A big day for Dublin

CHRIS LAKEY Dion Dublin is 37, going on 38, he has an FA Cup losers' medal and he has a hat-trick against Chelsea on his CV - but he still gets excited at the prospect of one last hurrah on the big stage this weekend.

CHRIS LAKEY

Dion Dublin is 37, going on 38, he has an FA Cup losers' medal and he has a hat-trick against Chelsea on his CV - but he still gets excited at the prospect of one last hurrah on the big stage this weekend.

“I am excited because I never thought I'd be able to play in a Premier League ground again against a Premier League team in the FA Cup,” he said.

“I'm really looking forward to it. I know it's going to be hard, but I always play with a smile on my face.”


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When the referee blew the final whistle after 120 minutes of Tuesday's fourth-round replay win over Blackpool, Dublin's dream was realised - but his first thoughts were for players who are embarking on the road he set out on getting on for 19 years ago.

“I was just very pleased,” he said. “It might sound like a cliché, but I was really pleased for the younger players, the lads who might not be on the pitch, people like (Robert) Eagle. They are going to be travelling to Chelsea, possibly warming up down the line with the Lampards and Terrys on the pitch.

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“I think it is going to be great for them to see that and experience that and hopefully, if they can, get themselves a shirt or something, just to say I played at Chelsea, I was involved.”

The advice to the squad's younger players is simple.

“Try and take it all in,” said Dublin. “It is going to be massive for them. Try and take the stadium in, the players you are going to be playing against, the fans, the atmosphere, because they may get there, they may not.

“Watch what their players do, take what their players do and try and use it yourself, because they are a superb side.”

Dublin experienced highs with Cambridge United, when they reached the quarter-finals, and the ultimate low with Aston Villa, when he finished on the losing side, to Chelsea, in the 2000 final.

Toppling the two-time defending English champions would be, Dublin joked, “a massive shock to us”, but he believes the current Chelsea side is still not up there with the best he has ever seen.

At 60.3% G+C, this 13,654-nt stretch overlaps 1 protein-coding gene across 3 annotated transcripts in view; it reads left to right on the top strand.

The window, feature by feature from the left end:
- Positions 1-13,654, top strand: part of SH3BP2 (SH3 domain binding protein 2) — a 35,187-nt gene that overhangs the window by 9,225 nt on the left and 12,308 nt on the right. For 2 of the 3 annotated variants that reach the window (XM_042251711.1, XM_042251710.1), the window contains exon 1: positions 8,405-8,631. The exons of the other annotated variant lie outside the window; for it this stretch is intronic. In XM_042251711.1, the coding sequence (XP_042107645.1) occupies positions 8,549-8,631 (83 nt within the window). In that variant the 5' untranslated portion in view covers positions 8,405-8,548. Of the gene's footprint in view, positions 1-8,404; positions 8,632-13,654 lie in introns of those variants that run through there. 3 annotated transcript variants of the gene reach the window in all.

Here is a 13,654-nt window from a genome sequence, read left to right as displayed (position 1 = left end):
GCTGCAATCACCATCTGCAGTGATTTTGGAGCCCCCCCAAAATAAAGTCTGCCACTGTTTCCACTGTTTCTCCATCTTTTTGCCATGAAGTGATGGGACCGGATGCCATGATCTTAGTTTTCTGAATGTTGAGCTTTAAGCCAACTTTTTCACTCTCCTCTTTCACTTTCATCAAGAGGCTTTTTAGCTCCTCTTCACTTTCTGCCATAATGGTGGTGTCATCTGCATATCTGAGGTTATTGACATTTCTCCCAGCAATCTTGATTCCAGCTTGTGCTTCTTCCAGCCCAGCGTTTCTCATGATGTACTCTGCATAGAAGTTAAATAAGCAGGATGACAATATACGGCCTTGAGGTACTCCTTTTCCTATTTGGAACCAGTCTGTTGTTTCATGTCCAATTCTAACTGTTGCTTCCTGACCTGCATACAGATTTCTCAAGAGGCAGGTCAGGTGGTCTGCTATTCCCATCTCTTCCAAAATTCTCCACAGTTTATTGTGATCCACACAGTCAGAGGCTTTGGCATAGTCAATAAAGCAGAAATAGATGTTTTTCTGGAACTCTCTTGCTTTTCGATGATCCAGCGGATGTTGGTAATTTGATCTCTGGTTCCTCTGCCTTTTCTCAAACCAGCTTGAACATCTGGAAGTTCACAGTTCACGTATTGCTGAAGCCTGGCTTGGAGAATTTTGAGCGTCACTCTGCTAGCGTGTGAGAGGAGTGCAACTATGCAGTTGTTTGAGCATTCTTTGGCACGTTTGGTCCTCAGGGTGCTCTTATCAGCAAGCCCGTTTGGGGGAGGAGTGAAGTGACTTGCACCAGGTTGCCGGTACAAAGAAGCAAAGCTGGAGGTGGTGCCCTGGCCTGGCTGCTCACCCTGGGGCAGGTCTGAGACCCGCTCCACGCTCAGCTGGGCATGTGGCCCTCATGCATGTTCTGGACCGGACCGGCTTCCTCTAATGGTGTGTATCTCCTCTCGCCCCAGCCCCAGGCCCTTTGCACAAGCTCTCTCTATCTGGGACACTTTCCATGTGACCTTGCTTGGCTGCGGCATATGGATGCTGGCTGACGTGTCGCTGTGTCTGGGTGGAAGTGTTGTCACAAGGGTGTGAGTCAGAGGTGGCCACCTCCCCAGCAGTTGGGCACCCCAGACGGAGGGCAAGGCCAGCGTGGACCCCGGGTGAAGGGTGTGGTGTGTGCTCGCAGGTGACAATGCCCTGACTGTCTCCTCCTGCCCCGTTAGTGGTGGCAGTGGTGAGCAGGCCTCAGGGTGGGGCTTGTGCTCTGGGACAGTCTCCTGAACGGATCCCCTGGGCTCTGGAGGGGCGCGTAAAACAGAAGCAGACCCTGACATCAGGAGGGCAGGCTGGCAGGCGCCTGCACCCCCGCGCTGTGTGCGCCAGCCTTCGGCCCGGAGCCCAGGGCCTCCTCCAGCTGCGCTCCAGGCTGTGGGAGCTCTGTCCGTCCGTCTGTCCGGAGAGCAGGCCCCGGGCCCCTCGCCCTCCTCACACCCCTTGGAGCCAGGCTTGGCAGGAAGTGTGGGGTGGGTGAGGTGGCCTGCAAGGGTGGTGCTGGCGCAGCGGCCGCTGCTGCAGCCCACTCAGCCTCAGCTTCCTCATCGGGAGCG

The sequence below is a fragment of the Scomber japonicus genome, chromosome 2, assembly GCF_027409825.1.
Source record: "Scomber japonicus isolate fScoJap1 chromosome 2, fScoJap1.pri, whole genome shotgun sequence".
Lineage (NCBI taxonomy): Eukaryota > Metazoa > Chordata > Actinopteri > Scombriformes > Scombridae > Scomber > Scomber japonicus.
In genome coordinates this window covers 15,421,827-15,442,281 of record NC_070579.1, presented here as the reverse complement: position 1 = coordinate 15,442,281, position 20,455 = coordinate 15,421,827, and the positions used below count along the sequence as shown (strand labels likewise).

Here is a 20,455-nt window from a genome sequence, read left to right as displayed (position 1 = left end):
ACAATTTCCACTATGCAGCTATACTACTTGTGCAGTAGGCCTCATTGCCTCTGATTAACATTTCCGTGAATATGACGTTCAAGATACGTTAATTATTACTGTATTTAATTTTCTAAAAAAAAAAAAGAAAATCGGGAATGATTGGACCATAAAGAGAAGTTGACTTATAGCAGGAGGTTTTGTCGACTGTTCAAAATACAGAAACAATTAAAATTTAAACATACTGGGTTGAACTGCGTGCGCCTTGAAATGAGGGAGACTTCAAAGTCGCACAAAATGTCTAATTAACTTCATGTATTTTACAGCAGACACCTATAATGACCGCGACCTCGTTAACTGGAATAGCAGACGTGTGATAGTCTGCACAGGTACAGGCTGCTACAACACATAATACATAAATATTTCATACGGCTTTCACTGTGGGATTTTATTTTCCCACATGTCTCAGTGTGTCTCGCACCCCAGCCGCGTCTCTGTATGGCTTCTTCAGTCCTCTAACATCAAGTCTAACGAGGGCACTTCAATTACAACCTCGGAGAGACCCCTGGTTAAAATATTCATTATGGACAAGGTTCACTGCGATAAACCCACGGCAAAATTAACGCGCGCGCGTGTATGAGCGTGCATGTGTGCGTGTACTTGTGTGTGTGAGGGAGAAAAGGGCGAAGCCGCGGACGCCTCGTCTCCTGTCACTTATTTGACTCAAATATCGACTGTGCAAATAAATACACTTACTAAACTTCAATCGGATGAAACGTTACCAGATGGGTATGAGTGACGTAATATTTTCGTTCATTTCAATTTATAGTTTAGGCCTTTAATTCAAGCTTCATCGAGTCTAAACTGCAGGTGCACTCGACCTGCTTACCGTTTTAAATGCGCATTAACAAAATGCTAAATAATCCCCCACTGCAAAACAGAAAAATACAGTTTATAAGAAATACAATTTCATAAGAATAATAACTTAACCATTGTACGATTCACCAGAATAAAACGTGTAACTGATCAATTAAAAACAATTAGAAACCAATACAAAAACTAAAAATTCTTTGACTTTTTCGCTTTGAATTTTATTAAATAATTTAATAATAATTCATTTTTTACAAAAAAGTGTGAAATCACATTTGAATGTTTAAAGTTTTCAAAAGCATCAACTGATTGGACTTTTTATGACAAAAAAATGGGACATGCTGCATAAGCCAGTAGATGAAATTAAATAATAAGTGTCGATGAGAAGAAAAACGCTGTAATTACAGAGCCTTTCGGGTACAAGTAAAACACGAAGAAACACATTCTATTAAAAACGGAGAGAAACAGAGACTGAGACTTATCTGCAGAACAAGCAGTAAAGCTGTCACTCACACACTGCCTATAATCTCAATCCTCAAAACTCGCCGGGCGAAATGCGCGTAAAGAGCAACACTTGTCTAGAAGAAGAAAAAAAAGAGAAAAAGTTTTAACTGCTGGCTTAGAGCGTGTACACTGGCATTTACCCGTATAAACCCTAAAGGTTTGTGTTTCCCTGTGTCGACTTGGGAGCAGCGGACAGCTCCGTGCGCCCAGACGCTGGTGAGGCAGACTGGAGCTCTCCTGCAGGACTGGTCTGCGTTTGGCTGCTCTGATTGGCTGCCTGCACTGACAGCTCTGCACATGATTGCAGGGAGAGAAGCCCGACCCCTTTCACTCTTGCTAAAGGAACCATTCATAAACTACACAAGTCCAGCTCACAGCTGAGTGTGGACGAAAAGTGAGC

That accolade belongs to the Manchester United side he was a member of between 1992 and 1994.

“They are up there,” he said. “But I find it hard to look past the United team I was involved in, with (Bryan) Robson, (Mark) Hughes, (Brian) McClair and (Eric) Cantona. I find it hard to look past that one, but they are a very, very close second or third, because Arsenal have had some good sides.

“They (Chelsea) are a big club and a great club, they are just trying to take that on to the pitch now to become a great team and a very successful team.”

Should Dublin, as expected, line up alongside Jason Shackell in the centre of Norwich's defence, he will face the continent's leading scorer, Didier Drogba - a prospect he relishes.

“I don't mind the prospect of playing up front or at the back,” he said. “If I have to play at the back against Drogba it is a challenge.

“He is probably one of the best in the world. I know he will probably leave me dead for pace, which is what I expect, but I have to be a thinking man's footballer now.

“It is his goals, it's all about goals - how you create them and how you score them. He has scored so many goals you can't really criticise any part of his game. He is a big lad, he is very quick and he will continue to score goals this season It will be hard job for us.”

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